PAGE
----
|Cohen v New York State Legislative Task Force on Demographic Research & Reapportionment|
|2012 NY Slip Op 22059|
|Decided on March 9, 2012|
|Supreme Court, New York County|
|Published by New York State Law Reporting Bureau pursuant to Judiciary Law § 431.|
|This opinion is uncorrected and subject to revision before publication in the printed Official Reports.|
Daniel Marks Cohen, RAQUEL BATISTA, PURVA BEDI, TODD BREITBART, RAYMOND W. ENGEL, JACQUELINE G. FORRESTAL, PATRICK L. FURLONG, ANDREW KULYK JERRY C. LEE, IRENE VAN SLYKE, and SENATOR MARTIN MALAVÉ DILAN, Plaintiffs/, Petitioners,
The New York State Legislative Task Force on Demographic Research and Reapportionment; SENATOR MICHAEL F. NOZZOLIO; and ASSEMBLYMAN JOHN J. McENENY, Defendants/, Respondents.
Attorneys for plaintiffs/petitioners: Cuti Hecker Wang LLP, by: Eric Hecker, Esq., John R. Cuti, Esq., Alexander Goldenberg, Esq., and Julie B. Ehrlich, Esq., 305 Broadway, Suite 607, New York, New York, (212) 620-2600
Attorneys for defendant/respondent Senator Michael F. Nozzolio: Lewis & Fiore, by: David L. Lewis, Esq., 222 East 41st Street, New York, New York 10017-6702, (212) 285-2290, and Jones Day, by: Todd R. Geremia, 222 East 41st Street, New York, New York 10017-6702, (212) 326-3939, and Jones Day, by: Michael A. Carvin, Esq., and John M. Gore, Esq., 51 Louisiana Avenue, N.W., Washington D.C. 20001, (202) 879-3930
Attorneys for defendant/respondent Assemblyman John J. McEneny: Graubard Miller, by: C. Daniel Chill, Esq., The Chrysler Building, 405 Lexington Avenue, 19th Floor, New York, New York 10174, (212) 818-8800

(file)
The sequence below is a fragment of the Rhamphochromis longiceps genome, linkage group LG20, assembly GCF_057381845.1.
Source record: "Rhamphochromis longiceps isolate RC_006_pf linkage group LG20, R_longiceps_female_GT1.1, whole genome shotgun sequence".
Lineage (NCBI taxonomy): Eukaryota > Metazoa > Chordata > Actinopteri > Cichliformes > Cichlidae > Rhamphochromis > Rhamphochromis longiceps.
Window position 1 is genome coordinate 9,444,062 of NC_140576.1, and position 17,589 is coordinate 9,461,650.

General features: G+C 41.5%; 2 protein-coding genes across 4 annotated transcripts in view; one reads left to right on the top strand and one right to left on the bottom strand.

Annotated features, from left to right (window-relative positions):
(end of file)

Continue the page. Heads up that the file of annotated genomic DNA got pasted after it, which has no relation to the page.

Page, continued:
Richard F. Braun, J.
It is fundamental that the function of the courts is to determine controversies between litigants... (sic) They do not give advisory opinions. The giving of such opinions is not the exercise of the [*3]judicial function. This is not merely a question of judicial prudence or restraint; it is a constitutional command defining the proper role of the courts under a common-law system.
Thus it is settled that the courts will not entertain a declaratory judgment action when any decree that the court might issue will become effective only upon the occurrence of a future event that may or may not come to pass.... The same principle applies when a party challenges a statute which has not become effective. [U]ntil the statute or ordinance is passed, a declaratory judgment would be premature.
Dated: New York, New York
Footnote 1: Only defendants/respondents Nozzolio and McEneny have appeared and moved in this action/proceeding, and counsel for McEneny failed to attend oral argument on the return date of the motion.
Footnote 2: CPLR 3001 provides in pertinent part: "The supreme court may render a declaratory judgment having the effect of a final judgment as to the rights and other legal relations of the parties to a justiciable controversy whether or not further relief is or could be claimed."
Footnote 3: Indeed, the three judge Federal Court in Favors v Cuomo (US Dist Ct, ED NY 11 Civ 5632), already empaneled pursuant to 28 USC § 2284 (b) to deal with the current congressional redistricting impasse, may be required to map New York State Senate and Assembly districts as well, and the Federal Court will undoubtedly endeavor to do so in conformity with both State and Federal Constitutional mandates.
Footnote 4: The fact that defendant/respondent LATFOR has not appeared or moved, and that the attorney for defendant/respondent McEneny defaulted in appearing for oral argument would not allow the claims to continue against them. The fact that the claims are not justiciable, which goes to the subject matter jurisdiction of the court, requires dismissal of the claims regardless of whether those parties have extant motions to dismiss (see Editorial Photocolor Archives v Granger Collection, 61 NY2d 517, 523 ; cf. Matter of Anderberg v New York State Dept. of Envtl. Conservation, 141 Misc 2d 594, 598-599 [Sup Ct, Albany County 1988] [where an article 78 proceeding was dismissed because the relief sought thereunder was premature, a motion for a default judgment against a respondent was denied because the issues in the proceeding were not properly before the court]).